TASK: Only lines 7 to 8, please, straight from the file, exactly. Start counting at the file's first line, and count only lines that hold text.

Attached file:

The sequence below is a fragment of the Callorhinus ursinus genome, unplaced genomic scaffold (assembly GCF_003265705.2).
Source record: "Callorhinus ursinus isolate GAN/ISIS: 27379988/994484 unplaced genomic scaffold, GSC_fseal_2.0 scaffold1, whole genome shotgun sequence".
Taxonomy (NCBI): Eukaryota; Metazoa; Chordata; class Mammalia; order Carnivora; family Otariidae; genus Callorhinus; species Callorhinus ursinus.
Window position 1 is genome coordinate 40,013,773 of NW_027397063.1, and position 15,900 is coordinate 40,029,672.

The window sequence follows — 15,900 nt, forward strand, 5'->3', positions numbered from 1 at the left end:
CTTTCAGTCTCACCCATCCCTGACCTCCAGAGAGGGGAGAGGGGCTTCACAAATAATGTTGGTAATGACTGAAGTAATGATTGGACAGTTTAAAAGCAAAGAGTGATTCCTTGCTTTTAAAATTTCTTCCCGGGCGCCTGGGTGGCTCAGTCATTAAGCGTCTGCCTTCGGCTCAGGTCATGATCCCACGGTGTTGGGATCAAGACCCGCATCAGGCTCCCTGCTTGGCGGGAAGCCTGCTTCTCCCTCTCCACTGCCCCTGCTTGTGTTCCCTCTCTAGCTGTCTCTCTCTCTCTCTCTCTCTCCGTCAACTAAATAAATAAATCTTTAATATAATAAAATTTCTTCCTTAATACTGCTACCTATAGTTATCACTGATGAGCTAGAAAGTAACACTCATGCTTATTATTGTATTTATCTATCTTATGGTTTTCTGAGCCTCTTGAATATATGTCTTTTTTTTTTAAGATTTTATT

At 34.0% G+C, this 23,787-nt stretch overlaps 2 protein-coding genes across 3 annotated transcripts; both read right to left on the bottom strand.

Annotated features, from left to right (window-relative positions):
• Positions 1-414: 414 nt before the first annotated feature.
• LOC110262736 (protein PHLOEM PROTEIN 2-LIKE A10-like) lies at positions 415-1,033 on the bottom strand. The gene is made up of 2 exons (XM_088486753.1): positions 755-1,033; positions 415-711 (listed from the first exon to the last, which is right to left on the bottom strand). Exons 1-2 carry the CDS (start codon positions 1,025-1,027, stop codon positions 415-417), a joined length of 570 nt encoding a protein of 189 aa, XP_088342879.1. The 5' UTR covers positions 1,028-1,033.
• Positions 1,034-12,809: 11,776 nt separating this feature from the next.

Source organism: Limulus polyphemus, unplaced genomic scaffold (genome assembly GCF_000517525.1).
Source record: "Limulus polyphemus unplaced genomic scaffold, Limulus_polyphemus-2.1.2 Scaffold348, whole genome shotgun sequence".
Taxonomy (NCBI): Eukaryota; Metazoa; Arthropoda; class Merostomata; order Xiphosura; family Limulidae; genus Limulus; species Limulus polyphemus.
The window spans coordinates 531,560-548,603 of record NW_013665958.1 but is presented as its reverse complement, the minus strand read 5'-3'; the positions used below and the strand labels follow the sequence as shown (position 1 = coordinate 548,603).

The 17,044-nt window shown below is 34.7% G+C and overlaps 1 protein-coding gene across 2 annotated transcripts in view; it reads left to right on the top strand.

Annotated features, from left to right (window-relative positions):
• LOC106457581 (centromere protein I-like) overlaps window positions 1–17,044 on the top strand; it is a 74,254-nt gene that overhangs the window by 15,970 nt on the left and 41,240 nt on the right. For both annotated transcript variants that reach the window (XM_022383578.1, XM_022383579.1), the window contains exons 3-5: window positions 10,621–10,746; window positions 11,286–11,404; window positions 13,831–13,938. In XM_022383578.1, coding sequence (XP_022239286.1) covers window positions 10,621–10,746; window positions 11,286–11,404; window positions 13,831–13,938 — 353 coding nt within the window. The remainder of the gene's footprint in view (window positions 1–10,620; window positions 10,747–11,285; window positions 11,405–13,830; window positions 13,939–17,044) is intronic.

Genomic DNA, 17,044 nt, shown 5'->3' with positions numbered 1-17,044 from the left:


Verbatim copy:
At 34.0% G+C, this 23,787-nt stretch overlaps 2 protein-coding genes across 3 annotated transcripts; both read right to left on the bottom strand.

Annotated features, from left to right (window-relative positions):